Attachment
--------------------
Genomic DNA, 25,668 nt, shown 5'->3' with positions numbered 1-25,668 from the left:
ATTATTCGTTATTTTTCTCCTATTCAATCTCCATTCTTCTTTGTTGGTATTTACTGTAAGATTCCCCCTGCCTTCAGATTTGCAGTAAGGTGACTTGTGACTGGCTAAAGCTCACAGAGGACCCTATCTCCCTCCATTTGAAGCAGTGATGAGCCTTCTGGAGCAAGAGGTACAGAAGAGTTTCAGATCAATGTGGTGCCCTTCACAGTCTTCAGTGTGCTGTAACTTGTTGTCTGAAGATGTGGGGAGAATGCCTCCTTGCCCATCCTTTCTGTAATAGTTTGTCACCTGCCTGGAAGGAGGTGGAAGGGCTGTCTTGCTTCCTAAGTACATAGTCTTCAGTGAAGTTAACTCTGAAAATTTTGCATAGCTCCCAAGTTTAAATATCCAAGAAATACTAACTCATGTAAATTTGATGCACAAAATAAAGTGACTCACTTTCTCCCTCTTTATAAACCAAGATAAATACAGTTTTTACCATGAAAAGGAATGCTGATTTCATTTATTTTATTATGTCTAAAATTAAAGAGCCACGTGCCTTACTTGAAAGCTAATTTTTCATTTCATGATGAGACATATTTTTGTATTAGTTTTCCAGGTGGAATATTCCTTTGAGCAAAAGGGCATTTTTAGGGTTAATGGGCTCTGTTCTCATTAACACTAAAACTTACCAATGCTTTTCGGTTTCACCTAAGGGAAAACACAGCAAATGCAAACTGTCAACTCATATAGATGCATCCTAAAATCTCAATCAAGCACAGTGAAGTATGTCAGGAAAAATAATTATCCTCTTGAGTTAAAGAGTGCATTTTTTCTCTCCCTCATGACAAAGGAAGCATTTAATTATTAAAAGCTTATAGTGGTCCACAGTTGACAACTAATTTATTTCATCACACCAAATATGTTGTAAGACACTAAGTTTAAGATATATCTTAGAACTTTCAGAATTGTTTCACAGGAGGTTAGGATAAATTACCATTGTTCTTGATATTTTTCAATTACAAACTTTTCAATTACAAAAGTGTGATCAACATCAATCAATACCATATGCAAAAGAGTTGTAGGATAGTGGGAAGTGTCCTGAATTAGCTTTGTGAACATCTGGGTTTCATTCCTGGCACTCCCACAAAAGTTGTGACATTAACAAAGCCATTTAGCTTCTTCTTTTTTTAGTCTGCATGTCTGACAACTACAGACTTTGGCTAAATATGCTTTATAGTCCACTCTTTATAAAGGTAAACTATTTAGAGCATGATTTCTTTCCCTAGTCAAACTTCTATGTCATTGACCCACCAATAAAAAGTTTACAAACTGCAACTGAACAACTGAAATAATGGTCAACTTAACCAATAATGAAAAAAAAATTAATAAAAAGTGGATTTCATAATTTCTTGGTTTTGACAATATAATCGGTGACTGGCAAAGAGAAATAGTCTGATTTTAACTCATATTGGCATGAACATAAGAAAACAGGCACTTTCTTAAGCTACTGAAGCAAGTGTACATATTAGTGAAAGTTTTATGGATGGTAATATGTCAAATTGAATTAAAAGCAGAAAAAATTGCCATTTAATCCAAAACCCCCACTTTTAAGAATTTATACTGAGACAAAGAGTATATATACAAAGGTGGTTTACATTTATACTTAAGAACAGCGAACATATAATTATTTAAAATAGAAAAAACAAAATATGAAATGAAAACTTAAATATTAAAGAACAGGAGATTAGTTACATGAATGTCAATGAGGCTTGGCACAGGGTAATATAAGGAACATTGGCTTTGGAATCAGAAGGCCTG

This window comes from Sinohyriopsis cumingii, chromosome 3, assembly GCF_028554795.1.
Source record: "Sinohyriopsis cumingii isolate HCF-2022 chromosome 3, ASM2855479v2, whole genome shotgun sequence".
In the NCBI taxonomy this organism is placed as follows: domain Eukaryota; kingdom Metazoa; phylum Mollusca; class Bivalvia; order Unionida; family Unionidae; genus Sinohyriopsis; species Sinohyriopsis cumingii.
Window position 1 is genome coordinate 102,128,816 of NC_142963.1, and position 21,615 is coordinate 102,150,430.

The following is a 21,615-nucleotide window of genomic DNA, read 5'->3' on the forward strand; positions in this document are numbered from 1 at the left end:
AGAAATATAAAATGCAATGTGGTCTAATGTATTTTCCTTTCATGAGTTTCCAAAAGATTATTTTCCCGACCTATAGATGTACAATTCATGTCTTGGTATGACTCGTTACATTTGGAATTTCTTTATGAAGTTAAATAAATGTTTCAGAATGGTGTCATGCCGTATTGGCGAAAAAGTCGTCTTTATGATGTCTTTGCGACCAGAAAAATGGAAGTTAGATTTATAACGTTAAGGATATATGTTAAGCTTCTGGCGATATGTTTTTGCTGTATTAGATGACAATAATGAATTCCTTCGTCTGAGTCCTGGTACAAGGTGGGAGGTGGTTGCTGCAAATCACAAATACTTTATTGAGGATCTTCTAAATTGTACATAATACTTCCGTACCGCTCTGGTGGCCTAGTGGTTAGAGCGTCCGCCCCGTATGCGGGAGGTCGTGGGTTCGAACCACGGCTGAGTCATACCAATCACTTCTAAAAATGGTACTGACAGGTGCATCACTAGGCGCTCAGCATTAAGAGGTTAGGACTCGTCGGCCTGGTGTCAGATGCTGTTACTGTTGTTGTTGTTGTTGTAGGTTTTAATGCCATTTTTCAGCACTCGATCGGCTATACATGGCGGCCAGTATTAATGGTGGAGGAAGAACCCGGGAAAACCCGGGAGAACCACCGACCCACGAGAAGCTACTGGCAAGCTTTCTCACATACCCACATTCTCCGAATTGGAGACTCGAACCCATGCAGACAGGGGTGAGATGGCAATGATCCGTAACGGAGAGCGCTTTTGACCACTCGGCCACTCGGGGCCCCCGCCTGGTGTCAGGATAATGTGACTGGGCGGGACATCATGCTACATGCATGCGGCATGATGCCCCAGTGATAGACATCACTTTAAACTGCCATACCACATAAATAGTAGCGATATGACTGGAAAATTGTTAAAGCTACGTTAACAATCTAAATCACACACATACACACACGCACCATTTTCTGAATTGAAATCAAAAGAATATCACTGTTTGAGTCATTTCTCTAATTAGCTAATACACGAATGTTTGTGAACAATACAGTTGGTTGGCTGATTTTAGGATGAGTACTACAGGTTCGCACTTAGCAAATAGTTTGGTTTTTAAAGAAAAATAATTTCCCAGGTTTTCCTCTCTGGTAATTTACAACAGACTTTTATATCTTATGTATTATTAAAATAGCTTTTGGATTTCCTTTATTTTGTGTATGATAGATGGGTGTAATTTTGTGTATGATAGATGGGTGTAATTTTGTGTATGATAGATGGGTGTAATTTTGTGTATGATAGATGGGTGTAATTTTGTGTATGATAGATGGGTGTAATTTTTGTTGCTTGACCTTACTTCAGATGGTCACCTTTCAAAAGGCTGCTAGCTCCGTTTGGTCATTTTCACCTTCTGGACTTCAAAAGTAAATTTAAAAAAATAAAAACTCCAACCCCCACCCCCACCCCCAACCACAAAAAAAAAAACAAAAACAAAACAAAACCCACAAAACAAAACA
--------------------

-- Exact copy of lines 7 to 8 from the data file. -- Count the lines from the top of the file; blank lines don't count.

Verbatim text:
The following is a 21,615-nucleotide window of genomic DNA, read 5'->3' on the forward strand; positions in this document are numbered from 1 at the left end:
AGAAATATAAAATGCAATGTGGTCTAATGTATTTTCCTTTCATGAGTTTCCAAAAGATTATTTTCCCGACCTATAGATGTACAATTCATGTCTTGGTATGACTCGTTACATTTGGAATTTCTTTATGAAGTTAAATAAATGTTTCAGAATGGTGTCATGCCGTATTGGCGAAAAAGTCGTCTTTATGATGTCTTTGCGACCAGAAAAATGGAAGTTAGATTTATAACGTTAAGGATATATGTTAAGCTTCTGGCGATATGTTTTTGCTGTATTAGATGACAATAATGAATTCCTTCGTCTGAGTCCTGGTACAAGGTGGGAGGTGGTTGCTGCAAATCACAAATACTTTATTGAGGATCTTCTAAATTGTACATAATACTTCCGTACCGCTCTGGTGGCCTAGTGGTTAGAGCGTCCGCCCCGTATGCGGGAGGTCGTGGGTTCGAACCACGGCTGAGTCATACCAATCACTTCTAAAAATGGTACTGACAGGTGCATCACTAGGCGCTCAGCATTAAGAGGTTAGGACTCGTCGGCCTGGTGTCAGATGCTGTTACTGTTGTTGTTGTTGTTGTAGGTTTTAATGCCATTTTTCAGCACTCGATCGGCTATACATGGCGGCCAGTATTAATGGTGGAGGAAGAACCCGGGAAAACCCGGGAGAACCACCGACCCACGAGAAGCTACTGGCAAGCTTTCTCACATACCCACATTCTCCGAATTGGAGACTCGAACCCATGCAGACAGGGGTGAGATGGCAATGATCCGTAACGGAGAGCGCTTTTGACCACTCGGCCACTCGGGGCCCCCGCCTGGTGTCAGGATAATGTGACTGGGCGGGACATCATGCTACATGCATGCGGCATGATGCCCCAGTGATAGACATCACTTTAAACTGCCATACCACATAAATAGTAGCGATATGACTGGAAAATTGTTAAAGCTACGTTAACAATCTAAATCACACACATACACACACGCACCATTTTCTGAATTGAAATCAAAAGAATATCACTGTTTGAGTCATTTCTCTAATTAGCTAATACACGAATGTTTGTGAACAATACAGTTGGTTGGCTGATTTTAGGATGAGTACTACAGGTTCGCACTTAGCAAATAGTTTGGTTTTTAAAGAAAAATAATTTCCCAGGTTTTCCTCTCTGGTAATTTACAACAGACTTTTATATCTTATGTATTATTAAAATAGCTTTTGGATTTCCTTTATTTTGTGTATGATAGATGGGTGTAATTTTGTGTATGATAGATGGGTGTAATTTTGTGTATGATAGATGGGTGTAATTTTGTGTATGATAGATGGGTGTAATTTTGTGTATGATAGATGGGTGTAATTTTTGTTGCTTGACCTTACTTCAGATGGTCACCTTTCAAAAGGCTGCTAGCTCCGTTTGGTCATTTTCACCTTCTGGACTTCAAAAGTAAATTTAAAAAAATAAAAACTCCAACCCCCACCCCCACCCCCAACCACAAAAAAAAAAACAAAAACAAAACAAAACCCACAAAACAAAACA